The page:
The case is unremarkable but solid. It should be small enough to fit into most pockets and it has a rubber base section to stop it sliding off tables. Three LED lights indicate battery life when you open the case up (with individual lights on each earbud too), and the hinge has a satisfying click to it. Unlike many true wireless earbud cases, there’s a rubber stopper to protect the Micro-USB port from dust and debris. Inside the retail box, there’s a good selection of other tips and wings so you can customize the fit to suit your needs. There’s also a short Micro-USB cable for charging — these aren’t for you if you’re yearning for a USB-C-only life.

Sound quality, features, battery life

Although there’s no fancy fast pairing, the Liberty Neo were easy to set up. I wasn’t expecting to be blown away by the audio quality, and I wasn’t, but that’s not to say that these earbuds don’t sound just fine. There’s warmth and good balance, although the bass can be lacking and rather muffled depending on what you’re listening to and there's nowhere near as much detail as you'll get with a more expensive pair of earbuds. They don’t get that loud either — a universal complaint with cheaper earbuds — but your ears will probably be thankful in years to come. Even so, the sound these things produce is certainly better than I was expecting, and I doubt you'll find better for the same money.

There was very little discernable audio/video latency, which makes them fine for watching videos on the go. With Bluetooth 5 on board, there were only very occasional connection issues, and they came only in built-up urban environments with lots of interference. The range of the connection was also as good as any other pair I’ve tested, stretching all the way across my apartment without issue.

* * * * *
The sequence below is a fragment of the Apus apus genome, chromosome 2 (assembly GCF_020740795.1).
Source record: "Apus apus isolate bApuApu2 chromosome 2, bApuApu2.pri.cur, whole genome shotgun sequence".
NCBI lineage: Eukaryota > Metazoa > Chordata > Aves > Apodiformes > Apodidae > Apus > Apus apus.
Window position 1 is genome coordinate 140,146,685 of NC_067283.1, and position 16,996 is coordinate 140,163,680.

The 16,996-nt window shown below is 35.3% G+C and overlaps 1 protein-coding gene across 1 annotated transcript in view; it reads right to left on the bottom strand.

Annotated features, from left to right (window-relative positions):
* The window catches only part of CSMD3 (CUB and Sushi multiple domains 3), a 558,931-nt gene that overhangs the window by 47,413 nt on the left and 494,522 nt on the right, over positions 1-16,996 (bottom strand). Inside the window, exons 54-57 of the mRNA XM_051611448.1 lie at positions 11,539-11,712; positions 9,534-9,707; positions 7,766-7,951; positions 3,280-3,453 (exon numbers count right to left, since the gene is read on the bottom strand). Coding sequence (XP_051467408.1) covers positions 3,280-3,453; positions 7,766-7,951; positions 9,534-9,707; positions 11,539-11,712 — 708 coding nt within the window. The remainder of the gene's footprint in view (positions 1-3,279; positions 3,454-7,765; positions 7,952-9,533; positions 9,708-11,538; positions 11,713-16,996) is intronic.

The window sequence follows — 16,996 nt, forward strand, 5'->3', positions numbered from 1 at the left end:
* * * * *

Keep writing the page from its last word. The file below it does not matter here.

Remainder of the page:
Compared to the Samsung Galaxy Buds (left) and Jabra Elite Active 65t (right).

Since there’s no corresponding Soundcore app, you can’t adjust the sound profile in any way and you won’t get any firmware updates — no huge surprise at this price. Other luxuries such as wear detection are also missing, so you have to remember to pause them manually as you take them out of your ear to talk to someone. Although they boast noise-canceling microphones, I did not find the call quality to be any different to most other products of this kind — that’s to say, it kinda sucked. Whoever was on the other end simply couldn’t hear me very well, especially when I was outside. This is a limitation of all true wireless earbuds, however, in my experience.

I consistently managed around 3 hours of battery life when using the Liberty Neo to listen to a variety of music and podcasts. That’s not too bad, even if it is half an hour less than the advertised 3.5 hours. It doesn’t match up to the 5 hours you get from the Liberty Air and Jabra Elite 65t or the 6 hours the Samsung Galaxy Buds can boast, but it’s on a par with most other cheaper models. The case is good for roughly three more full charges.

Should you buy them?

Sure. If you’re looking for an affordable and functional pair of true wireless earbuds that don’t sound terrible, these should fit the bill. They are comfortable to wear and will likely stay in fine during exercise — they’re also sweatproof. A bit more money gets you better audio quality and more advanced features such as touch control and wear-detection, but they’re nice-to-haves rather than necessities. The Soundcore Liberty Neo do a good job of balancing basic features with a low price point and are therefore pretty easy to recommend.

Where to buy



  • Amazon — £41.99 at time of writing